Once upon a time in America, a large number of people lived in abject poverty, out of sight and out of mind.
Photojournalist Jacob Riis’s 1890 book How the Other Half Lives: Studies among the Tenements of New York revealed this hidden community to the affluent and middle class.
His book was an expose on tenement living, child labor and sweatshops. Just like Upton Sinclair’s The Jungle nearly two decades later, the book opened Americans’ eyes to corrupt practices and sparked change.
Inspiration for Good
Riis was a Dutch immigrant who began his career as a police reporter. He became convinced that the only way to help people out of their squalid conditions was to educate the richer classes.
Armed with a camera with a powder flash, Riis documented life in tenements. He also made sketches. His work was published in an 1889 Scribner’s Magazine article. The article was a success, and his work was turned into a book.
The Other Half
In the late 19th century, New York City was the most densely populated place on the globe. Two-thirds of New York’s 3 million people lived in 80,000 lower Manhattan tenements.
Tenement buildings were 25 feet wide by 100 feet deep, and five to seven stories tall. Often other tenements or rear houses were built behind existing buildings.
Rooms in tenements were 10 square feet, usually without windows, and entire families lived in one room. There were no indoor toilets or bathing facilities. The law required only one outhouse per 20 people.
Disease was rampant, and infant mortality was higher than in the rest of the population.
“Listen! That short hacking cough, that tiny, helpless wail — what do they mean?” Riis said in How the Other Half Lives. “They mean that the soiled bow of white you saw on the door downstairs will have another story to tell — Oh! a sadly familiar story — before the day is at an end. The child is dying with measles. With half a chance it might have lived; but it had none. The dark bedroom killed it….”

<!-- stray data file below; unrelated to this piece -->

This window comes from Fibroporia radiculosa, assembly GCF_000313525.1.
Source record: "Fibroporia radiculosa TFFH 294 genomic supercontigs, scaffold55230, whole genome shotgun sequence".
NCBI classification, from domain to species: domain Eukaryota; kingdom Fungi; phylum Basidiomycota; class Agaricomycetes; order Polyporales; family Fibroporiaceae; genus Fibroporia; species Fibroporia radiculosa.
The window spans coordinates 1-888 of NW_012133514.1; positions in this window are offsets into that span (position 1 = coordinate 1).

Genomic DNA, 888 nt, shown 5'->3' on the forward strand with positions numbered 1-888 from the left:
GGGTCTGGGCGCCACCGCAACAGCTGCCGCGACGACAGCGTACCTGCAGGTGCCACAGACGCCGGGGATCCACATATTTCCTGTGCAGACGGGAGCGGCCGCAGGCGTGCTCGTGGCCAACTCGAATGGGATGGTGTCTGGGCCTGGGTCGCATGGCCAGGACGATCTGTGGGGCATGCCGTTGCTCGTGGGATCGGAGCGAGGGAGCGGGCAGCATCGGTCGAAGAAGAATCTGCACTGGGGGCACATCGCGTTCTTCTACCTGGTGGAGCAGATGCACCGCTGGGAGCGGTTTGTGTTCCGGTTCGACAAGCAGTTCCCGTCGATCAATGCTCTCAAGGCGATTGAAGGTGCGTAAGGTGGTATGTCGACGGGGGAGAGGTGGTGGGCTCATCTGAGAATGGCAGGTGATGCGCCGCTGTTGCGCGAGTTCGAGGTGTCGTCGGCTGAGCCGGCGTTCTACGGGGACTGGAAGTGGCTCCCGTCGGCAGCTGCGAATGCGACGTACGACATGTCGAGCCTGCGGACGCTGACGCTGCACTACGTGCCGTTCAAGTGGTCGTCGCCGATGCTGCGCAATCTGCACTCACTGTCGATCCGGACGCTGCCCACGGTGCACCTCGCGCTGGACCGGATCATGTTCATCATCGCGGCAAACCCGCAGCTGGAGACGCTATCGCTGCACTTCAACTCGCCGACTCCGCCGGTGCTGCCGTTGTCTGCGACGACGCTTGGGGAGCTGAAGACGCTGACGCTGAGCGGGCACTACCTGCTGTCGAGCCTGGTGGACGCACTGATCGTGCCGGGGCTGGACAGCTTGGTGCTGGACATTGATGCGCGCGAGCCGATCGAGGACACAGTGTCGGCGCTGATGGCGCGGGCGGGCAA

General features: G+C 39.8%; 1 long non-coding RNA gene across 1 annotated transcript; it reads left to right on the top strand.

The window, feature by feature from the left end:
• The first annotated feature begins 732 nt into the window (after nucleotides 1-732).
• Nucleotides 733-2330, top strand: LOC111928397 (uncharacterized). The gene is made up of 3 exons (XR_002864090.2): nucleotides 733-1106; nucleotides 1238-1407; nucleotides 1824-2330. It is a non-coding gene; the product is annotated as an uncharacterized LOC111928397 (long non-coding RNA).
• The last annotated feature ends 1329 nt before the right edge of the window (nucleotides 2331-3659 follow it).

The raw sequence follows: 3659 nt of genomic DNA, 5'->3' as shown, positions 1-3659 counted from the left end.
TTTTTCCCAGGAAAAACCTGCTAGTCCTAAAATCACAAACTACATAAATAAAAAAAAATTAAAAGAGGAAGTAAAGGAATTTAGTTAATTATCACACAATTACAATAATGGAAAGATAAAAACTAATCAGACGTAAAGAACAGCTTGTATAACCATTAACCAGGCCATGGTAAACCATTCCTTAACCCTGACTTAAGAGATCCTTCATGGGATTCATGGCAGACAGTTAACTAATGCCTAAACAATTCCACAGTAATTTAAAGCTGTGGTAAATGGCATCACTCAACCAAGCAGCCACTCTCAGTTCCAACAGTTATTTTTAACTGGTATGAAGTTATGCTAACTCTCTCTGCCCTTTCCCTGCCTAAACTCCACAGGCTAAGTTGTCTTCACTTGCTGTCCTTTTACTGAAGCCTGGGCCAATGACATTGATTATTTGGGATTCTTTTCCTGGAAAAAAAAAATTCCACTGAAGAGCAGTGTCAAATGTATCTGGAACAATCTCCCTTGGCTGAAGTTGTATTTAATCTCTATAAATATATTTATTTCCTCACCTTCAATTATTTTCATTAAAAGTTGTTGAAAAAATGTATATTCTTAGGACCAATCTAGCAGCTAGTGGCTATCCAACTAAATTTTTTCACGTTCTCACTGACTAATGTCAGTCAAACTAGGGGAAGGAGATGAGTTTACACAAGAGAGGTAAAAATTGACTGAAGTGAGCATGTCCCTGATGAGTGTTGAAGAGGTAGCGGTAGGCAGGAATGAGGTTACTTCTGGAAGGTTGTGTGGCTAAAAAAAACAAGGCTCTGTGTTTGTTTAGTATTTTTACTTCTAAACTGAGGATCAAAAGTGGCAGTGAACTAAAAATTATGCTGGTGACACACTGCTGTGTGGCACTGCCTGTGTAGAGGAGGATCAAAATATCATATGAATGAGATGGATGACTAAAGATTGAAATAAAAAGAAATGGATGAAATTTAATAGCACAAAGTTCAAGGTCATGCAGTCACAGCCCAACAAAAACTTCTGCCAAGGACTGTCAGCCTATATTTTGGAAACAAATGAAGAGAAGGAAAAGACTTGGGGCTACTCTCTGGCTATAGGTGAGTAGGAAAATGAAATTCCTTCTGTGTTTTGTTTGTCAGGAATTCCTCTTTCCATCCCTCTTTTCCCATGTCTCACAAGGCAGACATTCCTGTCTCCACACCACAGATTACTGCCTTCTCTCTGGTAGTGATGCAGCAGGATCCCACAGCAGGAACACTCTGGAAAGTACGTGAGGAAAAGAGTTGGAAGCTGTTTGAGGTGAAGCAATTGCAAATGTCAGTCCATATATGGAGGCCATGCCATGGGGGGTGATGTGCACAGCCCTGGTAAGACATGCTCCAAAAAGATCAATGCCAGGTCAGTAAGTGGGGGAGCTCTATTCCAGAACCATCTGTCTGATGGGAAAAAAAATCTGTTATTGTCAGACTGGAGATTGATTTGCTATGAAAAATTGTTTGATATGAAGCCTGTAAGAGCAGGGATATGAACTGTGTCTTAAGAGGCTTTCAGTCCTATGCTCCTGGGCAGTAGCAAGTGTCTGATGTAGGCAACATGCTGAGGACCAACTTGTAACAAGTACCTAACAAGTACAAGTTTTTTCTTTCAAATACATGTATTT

Greed Equals Apathy
The deplorable conditions were the result of greedy landlords who did no maintenance on their buildings and were only interested in collecting rent. Rent, for many families, was half of their salaries.
“Riis organized his most famous book, which was a best-seller and launched his career as a reformer — How the Other Half Lives — as a kind of a slum tour, going neighborhood by neighborhood, describing ethnic group by ethnic group,” Bonnie Yochelson, a curator at the Museum of the City of New York, told NPR. “That was a pre-established literary genre, which he was borrowing. It had a lot of entertainment value. ‘Come see the colorful Italians and the mystifying Chinese.’”
Entertainment value or not, How the Other Half Lives opened people’s eyes, though slowly.
Very few housing laws were in effect in 1890. One, established in 1867, did lay out construction regulations, but was rarely enforced.
Riis proposed the tenements could be fixed. He asserted that humans have the right to running water, to windows in their bedrooms, to heat, to ventilation and to safe buildings.
The city finally took action in 1901 and passed a law that it enforced. The new regulation outlawed the building of new tenements and stipulated that existing tenements must be improved to allow access to light and sanitation and to add fire escapes. Many tenements were torn down and replaced with apartment buildings.
Additional images of tenements can be found on my Pinterest board Life: 1890-1920 in the Poverty section.
If you’re visiting New York City, tour the Tenement Museum. Tours allow visitors to experience how the other half lived.
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Updated: 16 October 2020
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